If you would like to receive new As We Move Forward posts, please subscribe to the As We Move Forward mailing list by clicking here. I release entries on a bi-weekly basis.

We have a podcast containing the As We Move Forward articles read by Jonathan Bloom.

As We Move Forward: Seeking Truth

Many SourcesOne of the foundation documents of the United States of America contains the words, ”We hold these truths to be self evident….” The phrase goes on to list the truths, not to define truth. It is evident that to the founders of our country, the concept of truth needs no definition. In the same way, witnesses in legal proceedings are asked to promise, “to tell the truth, the whole truth and nothing but the truth….” Here again, truth and what it is are assumed to be understood. The emphasis in both these instances is to act in accord with the truth.

Much of our education is focused on teaching truth. In most cases family values are formed around and taught on the basis of truth. Thinking back on your childhood, what are some of the first truths you remember learning? Who did you first hear these truths from, and what impact do you remember them having on your life? As certainly as we learn truths, there are instances in life where we have truths challenged.

These challenges may come from friends and acquaintances. They may come from trusted leaders who have influence in our lives. Hearing challenges to truth and figuring out how we will respond is a part of the maturing and growing process for each of us. An important part of becoming an adult is settling on the truths we embrace as an adult as we use these to form the basis for our relationships in life.

The number of people claiming to speak truth today is only exceeded by the number of outlets they have. From sources like traditional media to all the current forms of social media, not a day goes by without someone declaring something to be truth. The problem is there are so many “truths” being declared, it can be very confusing to listen to the many seemingly conflicting proclamations of truth and to make sense of what is truth and what is not.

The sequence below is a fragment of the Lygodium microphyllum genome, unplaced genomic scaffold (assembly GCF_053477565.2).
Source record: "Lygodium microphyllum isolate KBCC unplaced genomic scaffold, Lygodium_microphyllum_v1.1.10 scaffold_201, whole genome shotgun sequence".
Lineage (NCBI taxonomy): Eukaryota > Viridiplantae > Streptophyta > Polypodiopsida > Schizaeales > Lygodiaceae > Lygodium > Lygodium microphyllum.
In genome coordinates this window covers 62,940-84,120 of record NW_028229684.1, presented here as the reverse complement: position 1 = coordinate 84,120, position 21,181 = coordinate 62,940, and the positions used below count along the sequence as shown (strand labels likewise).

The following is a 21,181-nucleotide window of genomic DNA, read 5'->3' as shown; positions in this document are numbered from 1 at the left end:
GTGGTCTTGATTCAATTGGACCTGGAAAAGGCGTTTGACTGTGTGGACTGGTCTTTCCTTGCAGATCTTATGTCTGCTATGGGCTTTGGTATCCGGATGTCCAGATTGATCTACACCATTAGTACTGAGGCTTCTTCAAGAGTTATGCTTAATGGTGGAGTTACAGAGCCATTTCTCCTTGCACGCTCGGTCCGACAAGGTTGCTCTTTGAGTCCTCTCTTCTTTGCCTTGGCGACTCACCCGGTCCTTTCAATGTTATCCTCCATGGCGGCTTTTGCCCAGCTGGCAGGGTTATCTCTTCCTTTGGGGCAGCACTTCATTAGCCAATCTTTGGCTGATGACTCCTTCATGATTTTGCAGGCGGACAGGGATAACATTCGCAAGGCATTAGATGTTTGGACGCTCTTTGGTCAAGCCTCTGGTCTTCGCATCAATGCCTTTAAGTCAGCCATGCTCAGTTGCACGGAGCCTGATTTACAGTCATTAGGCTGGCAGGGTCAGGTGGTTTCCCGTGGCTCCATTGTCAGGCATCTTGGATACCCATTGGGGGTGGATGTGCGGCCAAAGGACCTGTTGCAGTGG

In the past, we have often looked to history to evaluate truth as something which has stood the test of time. With the revisionist mentality so prevalent today, it can be easy to discount all historical interpretation and rely only on what seems to fit with a present day understanding of both history and truth. This approach can lead to uncertainty and confusion about what is truth. Like all approaches, this one has its limitations.

ReadingAs we move forward, it is important to remember that while truth is not always comfortable, it is always truth. How do you determine what is truth in the midst of so many conflicting ideas? One way is to look to the guidance of those you know and trust. Find someone who seems to you to be living in truth, and study what that person does. Truth is consistent, and it produces positive outcomes.

As we move forward, may we never waiver in our determination to seek after and to live out the truth in everything we do. The more experience we have in living out truth, the easier it becomes to stay on course. As we move forward, join me in making that the ultimate aim of life.

If you would like to receive new As We Move Forward posts, please subscribe to the As We Move Forward mailing list by clicking here. I release entries on a bi-weekly basis.